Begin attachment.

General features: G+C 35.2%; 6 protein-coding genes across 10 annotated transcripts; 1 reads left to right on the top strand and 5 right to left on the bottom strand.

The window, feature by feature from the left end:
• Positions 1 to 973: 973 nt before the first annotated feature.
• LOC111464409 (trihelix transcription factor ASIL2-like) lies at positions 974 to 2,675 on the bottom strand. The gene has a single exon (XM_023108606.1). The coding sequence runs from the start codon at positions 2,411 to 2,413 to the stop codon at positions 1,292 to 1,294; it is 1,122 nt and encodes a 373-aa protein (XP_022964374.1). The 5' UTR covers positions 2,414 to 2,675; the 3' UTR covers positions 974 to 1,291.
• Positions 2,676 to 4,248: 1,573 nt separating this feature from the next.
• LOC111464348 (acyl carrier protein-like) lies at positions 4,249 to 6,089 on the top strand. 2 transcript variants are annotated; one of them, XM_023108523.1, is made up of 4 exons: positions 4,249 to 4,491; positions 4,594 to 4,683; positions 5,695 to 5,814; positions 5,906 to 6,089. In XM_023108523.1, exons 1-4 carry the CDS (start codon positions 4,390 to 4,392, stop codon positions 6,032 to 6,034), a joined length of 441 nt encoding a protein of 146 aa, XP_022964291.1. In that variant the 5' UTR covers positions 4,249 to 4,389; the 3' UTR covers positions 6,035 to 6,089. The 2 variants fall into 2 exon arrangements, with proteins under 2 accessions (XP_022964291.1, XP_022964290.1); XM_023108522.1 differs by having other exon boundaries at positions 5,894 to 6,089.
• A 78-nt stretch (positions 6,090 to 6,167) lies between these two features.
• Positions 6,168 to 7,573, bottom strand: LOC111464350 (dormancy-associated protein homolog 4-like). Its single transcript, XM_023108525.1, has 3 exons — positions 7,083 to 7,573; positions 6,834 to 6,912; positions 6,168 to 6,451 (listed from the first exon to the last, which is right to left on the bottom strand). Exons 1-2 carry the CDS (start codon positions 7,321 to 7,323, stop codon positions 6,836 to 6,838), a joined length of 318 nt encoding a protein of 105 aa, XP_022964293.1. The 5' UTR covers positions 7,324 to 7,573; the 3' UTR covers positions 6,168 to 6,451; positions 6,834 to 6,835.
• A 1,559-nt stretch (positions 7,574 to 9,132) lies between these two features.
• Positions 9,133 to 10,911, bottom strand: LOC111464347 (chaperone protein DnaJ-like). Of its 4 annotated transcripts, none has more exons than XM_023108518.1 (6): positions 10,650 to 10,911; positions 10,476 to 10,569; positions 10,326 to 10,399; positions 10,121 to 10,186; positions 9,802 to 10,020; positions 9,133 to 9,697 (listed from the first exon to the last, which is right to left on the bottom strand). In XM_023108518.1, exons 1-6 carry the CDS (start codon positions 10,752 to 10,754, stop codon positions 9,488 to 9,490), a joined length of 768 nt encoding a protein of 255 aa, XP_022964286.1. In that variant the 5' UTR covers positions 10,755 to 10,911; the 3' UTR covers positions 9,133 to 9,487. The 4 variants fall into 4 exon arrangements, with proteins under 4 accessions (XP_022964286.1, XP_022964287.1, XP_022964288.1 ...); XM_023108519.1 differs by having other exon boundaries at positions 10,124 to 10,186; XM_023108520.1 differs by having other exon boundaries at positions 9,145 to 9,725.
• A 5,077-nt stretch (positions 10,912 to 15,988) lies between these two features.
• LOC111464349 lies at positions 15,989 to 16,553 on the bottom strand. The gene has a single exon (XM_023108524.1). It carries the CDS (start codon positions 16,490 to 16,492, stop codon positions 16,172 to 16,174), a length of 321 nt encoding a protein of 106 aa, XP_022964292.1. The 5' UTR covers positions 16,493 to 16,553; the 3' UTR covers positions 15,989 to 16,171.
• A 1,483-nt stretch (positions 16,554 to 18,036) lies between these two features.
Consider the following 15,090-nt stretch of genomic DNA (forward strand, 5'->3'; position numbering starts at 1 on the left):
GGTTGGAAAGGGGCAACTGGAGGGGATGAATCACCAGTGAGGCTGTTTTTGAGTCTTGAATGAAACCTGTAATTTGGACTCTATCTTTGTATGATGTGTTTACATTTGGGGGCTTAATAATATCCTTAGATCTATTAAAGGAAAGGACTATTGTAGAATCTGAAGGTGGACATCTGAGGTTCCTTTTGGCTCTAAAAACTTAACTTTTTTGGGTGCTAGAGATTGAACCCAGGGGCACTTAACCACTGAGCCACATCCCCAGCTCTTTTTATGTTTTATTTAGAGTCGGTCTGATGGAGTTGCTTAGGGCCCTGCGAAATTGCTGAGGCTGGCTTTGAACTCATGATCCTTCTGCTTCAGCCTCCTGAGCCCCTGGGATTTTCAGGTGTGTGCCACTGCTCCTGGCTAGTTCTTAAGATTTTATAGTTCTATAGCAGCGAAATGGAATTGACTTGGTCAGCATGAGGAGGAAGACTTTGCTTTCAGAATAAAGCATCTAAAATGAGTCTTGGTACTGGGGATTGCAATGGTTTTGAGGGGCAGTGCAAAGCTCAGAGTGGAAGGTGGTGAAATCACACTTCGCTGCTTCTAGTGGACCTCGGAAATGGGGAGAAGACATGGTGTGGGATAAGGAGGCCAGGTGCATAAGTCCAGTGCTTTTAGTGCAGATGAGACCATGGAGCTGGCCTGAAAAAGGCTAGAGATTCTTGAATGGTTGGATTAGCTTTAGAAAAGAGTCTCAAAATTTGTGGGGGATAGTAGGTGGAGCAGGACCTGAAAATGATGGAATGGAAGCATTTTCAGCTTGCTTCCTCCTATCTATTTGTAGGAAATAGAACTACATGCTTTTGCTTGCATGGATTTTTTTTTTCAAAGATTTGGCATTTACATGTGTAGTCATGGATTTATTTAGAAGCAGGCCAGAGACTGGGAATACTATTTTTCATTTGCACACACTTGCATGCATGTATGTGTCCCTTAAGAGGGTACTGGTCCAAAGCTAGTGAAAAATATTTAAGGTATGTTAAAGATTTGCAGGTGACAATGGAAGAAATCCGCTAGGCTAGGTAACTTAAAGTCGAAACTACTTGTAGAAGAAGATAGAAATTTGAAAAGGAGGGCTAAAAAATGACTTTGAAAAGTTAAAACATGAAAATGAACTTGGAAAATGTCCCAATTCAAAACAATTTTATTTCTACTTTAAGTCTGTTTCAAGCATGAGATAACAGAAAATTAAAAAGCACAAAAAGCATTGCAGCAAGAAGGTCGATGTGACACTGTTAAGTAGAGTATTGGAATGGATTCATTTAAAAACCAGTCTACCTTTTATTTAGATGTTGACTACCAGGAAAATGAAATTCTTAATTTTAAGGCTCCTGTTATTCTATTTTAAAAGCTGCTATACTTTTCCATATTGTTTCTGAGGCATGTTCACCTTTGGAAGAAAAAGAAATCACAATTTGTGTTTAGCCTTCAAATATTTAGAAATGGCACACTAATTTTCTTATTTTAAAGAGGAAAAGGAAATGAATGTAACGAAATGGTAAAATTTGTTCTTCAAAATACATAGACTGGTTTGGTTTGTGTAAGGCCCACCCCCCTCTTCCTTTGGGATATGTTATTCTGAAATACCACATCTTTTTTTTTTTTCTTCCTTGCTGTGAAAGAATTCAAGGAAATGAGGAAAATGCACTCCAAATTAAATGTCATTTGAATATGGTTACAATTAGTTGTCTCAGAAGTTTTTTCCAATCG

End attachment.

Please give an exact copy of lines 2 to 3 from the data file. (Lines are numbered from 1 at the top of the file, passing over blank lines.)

The window, feature by feature from the left end:
• Positions 1 to 973: 973 nt before the first annotated feature.